The human immune system recognises and responds to infections but can overreact due to factors like age, environment, or genetic alterations, leading to autoinflammatory diseases. We focus on diagnosing and treating these conditions.


Autoinflammatory diseases can present anytime from very early in life with severe systemic symptoms such as fevers, swelling, redness, and pain. Diagnosis is typically delayed, requiring extensive investigations to rule out other conditions.

Professor Seth Masters and his team in the Innate Immune and Autoinflammatory Disease Research group manages the Australian Autoinflammatory Disease Registry, which aims to increase the rates of genetic diagnosis and gain insights into novel mechanisms for therapeutic development.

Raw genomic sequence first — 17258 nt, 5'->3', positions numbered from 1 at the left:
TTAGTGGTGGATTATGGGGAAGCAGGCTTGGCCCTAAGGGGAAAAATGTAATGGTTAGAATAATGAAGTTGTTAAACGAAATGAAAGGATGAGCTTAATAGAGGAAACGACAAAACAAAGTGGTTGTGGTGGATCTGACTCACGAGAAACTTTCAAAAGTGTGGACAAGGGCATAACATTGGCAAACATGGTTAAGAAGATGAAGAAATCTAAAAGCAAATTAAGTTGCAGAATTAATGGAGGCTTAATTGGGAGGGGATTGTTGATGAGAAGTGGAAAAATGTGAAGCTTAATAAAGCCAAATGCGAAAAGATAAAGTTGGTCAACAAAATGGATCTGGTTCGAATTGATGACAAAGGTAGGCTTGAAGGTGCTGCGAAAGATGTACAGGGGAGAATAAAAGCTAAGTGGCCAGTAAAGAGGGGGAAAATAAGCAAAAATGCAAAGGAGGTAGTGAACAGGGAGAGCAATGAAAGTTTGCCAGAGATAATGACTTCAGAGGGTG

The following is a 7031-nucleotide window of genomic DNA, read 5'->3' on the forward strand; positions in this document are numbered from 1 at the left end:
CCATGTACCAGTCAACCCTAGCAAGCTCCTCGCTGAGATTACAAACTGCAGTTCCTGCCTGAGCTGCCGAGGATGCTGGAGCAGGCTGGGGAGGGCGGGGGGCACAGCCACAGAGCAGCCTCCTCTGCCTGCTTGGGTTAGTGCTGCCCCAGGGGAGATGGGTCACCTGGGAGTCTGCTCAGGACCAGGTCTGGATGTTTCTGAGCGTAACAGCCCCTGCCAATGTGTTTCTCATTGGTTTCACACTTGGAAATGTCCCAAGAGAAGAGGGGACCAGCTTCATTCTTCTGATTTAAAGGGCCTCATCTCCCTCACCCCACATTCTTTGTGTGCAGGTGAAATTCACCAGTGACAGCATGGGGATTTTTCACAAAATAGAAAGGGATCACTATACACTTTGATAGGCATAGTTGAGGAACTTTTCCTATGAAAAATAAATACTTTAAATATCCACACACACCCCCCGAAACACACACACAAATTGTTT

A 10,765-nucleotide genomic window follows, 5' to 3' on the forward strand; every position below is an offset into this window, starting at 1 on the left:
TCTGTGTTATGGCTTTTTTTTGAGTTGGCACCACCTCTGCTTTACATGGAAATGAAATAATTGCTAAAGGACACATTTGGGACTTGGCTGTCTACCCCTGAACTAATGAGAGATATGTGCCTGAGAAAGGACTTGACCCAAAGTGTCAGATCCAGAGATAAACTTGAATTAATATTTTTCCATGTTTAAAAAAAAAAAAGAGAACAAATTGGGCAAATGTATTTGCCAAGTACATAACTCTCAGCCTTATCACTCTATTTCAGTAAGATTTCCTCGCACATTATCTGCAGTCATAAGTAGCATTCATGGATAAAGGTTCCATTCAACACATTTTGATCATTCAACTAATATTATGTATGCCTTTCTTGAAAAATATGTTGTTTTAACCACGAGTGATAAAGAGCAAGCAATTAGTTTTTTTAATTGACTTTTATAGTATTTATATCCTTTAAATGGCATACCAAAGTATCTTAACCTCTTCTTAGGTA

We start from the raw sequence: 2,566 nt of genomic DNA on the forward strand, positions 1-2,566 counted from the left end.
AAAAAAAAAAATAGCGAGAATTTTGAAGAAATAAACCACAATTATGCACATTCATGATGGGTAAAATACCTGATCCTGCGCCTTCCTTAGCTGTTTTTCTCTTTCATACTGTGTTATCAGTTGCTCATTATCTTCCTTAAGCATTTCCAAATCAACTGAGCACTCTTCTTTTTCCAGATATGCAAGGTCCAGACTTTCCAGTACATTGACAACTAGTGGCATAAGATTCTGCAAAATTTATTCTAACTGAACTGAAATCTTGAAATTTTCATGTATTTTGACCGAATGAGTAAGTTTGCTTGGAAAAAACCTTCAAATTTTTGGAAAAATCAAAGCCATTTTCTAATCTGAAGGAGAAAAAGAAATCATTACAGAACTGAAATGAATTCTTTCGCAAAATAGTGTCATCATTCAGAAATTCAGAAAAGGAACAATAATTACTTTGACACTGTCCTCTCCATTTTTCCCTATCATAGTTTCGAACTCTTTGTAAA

The group’s research aims to identify new forms of autoinflammatory diseases, exploring ways to target innate immune pathways to address inflammation associated with chronic and neurodegenerative conditions.

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Diseases we research

Areas of focus

  • Identify new innate immune pathways causing autoinflammatory disease.
  • Validate the pathogenicity of variants in inflammasome sensors.
  • Determine how G-CSF and type I IFNs contribute to chronic inflammatory or neuroinflammatory pathology.

Research Group Head | Professor Seth Masters

Autoinflammatory diseases stem from an overactive innate immune system. My research aims to identify the underlying causes of these conditions, which is crucial for determining the most effective treatment strategies.
Professor Seth Masters, Centre Head of the Centre for Innate Immunity and Infectious Diseases

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